To answer the question for me at least it goes back to when I first started to drive. The new cars that I learnt to drive in were the mk2 ford escorts lovely cars at the time. But compared to today's cars there is no comparison the cars were basic and no refinement about them, but its what driving is all about.

The first car that I bought was in 1978 it was a Vauxhall viva sl90 and it was all mine and it was the best car on the road well I thought so. What I would give now to find one and restore it why did I ever sell it. Because you don't think a head to when your older and the cars that you owned when you were younger are the cars that you want to have in your garage to take out on a sunny day. That would be so good.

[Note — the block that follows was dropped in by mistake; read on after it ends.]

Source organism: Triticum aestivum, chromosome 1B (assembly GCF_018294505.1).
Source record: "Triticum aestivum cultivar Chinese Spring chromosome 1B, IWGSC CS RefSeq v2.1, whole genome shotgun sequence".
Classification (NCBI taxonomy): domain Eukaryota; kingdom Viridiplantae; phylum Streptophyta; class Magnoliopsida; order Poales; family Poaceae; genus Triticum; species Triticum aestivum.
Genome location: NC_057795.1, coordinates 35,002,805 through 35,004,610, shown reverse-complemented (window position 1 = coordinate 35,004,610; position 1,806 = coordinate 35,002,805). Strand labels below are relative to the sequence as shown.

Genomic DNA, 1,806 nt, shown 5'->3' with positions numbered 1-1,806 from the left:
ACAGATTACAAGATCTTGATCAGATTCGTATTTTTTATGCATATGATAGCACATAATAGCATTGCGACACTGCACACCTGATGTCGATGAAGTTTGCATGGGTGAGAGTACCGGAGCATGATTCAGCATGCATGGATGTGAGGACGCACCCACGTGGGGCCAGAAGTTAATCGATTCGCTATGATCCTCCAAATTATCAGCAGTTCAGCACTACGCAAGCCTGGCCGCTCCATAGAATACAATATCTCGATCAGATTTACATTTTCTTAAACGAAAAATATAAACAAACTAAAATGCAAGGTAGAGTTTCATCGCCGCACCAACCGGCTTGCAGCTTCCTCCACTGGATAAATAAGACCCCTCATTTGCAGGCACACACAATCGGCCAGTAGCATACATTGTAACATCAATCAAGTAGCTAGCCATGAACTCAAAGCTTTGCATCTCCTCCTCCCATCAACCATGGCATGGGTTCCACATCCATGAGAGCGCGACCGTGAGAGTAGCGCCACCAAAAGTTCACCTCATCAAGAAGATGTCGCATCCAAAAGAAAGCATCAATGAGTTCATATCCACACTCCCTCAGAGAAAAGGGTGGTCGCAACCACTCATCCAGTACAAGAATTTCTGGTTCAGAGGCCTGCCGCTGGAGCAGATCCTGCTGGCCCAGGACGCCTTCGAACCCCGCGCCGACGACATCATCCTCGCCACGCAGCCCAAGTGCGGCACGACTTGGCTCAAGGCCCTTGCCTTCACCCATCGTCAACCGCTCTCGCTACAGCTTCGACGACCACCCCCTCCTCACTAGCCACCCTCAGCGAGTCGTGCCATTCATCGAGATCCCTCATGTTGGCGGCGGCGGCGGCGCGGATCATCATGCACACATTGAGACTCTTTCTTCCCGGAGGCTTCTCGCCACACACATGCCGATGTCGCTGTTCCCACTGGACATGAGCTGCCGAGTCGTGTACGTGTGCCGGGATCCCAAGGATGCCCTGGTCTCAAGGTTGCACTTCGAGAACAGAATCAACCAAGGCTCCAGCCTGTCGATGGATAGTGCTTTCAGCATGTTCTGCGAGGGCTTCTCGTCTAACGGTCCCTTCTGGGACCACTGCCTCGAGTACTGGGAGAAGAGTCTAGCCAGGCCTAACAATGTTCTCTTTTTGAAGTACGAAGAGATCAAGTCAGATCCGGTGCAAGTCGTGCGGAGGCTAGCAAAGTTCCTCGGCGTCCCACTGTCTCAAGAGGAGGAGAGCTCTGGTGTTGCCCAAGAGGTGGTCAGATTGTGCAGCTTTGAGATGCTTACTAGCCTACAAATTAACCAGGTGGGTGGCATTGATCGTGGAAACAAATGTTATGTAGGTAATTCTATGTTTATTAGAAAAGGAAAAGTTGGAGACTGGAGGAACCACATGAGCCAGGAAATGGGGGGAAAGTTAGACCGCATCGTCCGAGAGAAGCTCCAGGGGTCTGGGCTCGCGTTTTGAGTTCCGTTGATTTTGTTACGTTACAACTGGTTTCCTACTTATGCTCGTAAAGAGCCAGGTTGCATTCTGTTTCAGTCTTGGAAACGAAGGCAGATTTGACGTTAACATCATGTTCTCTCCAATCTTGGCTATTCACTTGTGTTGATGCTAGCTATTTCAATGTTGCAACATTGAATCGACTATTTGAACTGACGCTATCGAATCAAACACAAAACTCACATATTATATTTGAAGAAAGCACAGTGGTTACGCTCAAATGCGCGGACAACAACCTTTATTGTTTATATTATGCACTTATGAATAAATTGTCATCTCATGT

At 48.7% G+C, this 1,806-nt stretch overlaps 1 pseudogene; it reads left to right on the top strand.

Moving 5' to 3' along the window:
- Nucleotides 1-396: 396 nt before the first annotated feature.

So why would you repair a classic car well for the love of it to bring back your youth as the saying goes they don't make them like they used to well its true, it's like buying a house a lot of people buy a house with character its the same with classic cars you have got to want to do it and have the time to do so when the kids have grown up you can nip into the garage and have some fun. After all who doesn't think about the cars that they grew up with I had the Vauxhalls my mates had fords remember the anglia, escorts, cortina's mk1 &mk2 capri's and whole lot more.If you go to a car show which one stands out. For me its the immaculate classic car not the popular family car after all we are all kids at heart and lets face it who wants to grow up.

Classic Car Values in Today's Market

With prices hitting the silly season about 18 months before every bubble was burst, the LAST thing you want to do is leave money on the table. You would think with all the sources of information, it would be easy. After all, if you want to sell your house now, you can get comps from the MLS from any realtor.Some sellers have not gotten reality and are trying to recoup losses by keeping prices high while others forced to fire sale their cars to cash buyers who can move fast.